Ash is a popular ornamental tree found along streets and sidewalks across the United States. Unfortunately, this means a diseased ash tree is highly visible and can quickly become an eyesore. In order to maintain healthy ash trees, homeowners and landscapers should be able to identify diseases like ash yellows, ash anthracnose and EAB infestation as well as understand their causes and the various treatments available.
Most ash tree diseases can be identified as one of two types: foliar or vascular. A foliar disease primarily affects the foliage (or leaves) of the tree. Symptoms of a foliar disease include spotting, wilting and premature dropping of the leaves. Vascular diseases in trees tend to be more serious, as the problem lies within the interior of the tree--in its vascular system--instead of on its exterior. Its symptoms include suspended growth of the tree and dieback (thinning of the foliage).
Ash diseases are caused by a variety of microbes, fungi and insects, but there are three that demand special attention: mycoplasmalike organisms (MLOs), which cause ash yellows; the fungus Discula, which causes ash anthracnose; and emerald ash borer (EAB), a wood-boring insect capable of devastating infestation. Both ash yellows and EAB infestation represent vascular diseases because the organisms disrupt the flow of nutrients within the tree's vascular system. Ash anthracnose is a foliar disease caused by fungus growth directly on leaf surfaces.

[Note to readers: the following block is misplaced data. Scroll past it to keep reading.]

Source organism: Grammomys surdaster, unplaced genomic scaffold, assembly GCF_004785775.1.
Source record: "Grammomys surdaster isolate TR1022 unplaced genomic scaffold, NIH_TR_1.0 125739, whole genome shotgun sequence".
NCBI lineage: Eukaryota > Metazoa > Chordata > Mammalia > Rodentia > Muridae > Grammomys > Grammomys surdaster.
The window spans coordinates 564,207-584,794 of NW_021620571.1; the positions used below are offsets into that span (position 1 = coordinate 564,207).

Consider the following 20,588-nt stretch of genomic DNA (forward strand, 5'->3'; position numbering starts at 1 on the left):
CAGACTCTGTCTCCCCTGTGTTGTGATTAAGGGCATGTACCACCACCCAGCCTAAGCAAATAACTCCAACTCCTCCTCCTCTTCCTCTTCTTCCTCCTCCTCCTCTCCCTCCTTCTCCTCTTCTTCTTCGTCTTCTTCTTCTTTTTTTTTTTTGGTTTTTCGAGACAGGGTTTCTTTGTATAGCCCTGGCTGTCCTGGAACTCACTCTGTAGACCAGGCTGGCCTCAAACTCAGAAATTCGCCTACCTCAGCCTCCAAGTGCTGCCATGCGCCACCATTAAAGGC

All ash disease can be identified by close inspection of the tree's foliage and overall appearance of health. Ash anthracnose and other foliar diseases are easily identified by the appearance of brownish, irregularly shaped spots or blotches. Vascular diseases like ash yellows and EAB infestation, though, are better identified by viewing the tree as a whole. While standing at a distance, scan the tree from the top down. If the leaves are significantly thinner in the top third of the canopy, or if they appear smaller than in years past, your tree may be in the beginning stages of vascular disease.
While there are no known cures for ash yellows, there are treatment options for ash anthracnose and EAB infestation. Several fungicides exist to treat anthracnose, including thiophanate-methyl (Cleary's 3336) and chlorothalonil (Daconil 2787). EAB may be treated with some insecticides such as imidacloprid, though it works far better as a preventative measure.
Given proper treatment as symptoms occur, the vast majority of ash trees will not suffer permanent damage from a foliar disease. However, some vascular diseases can easily kill an ash within five years. If your ash exhibits a dieback rate of 50 percent or more (the canopy is only half as thick as it should be), it will likely only survive another couple of years. At this point, you may want to consider tree removal or replacement options.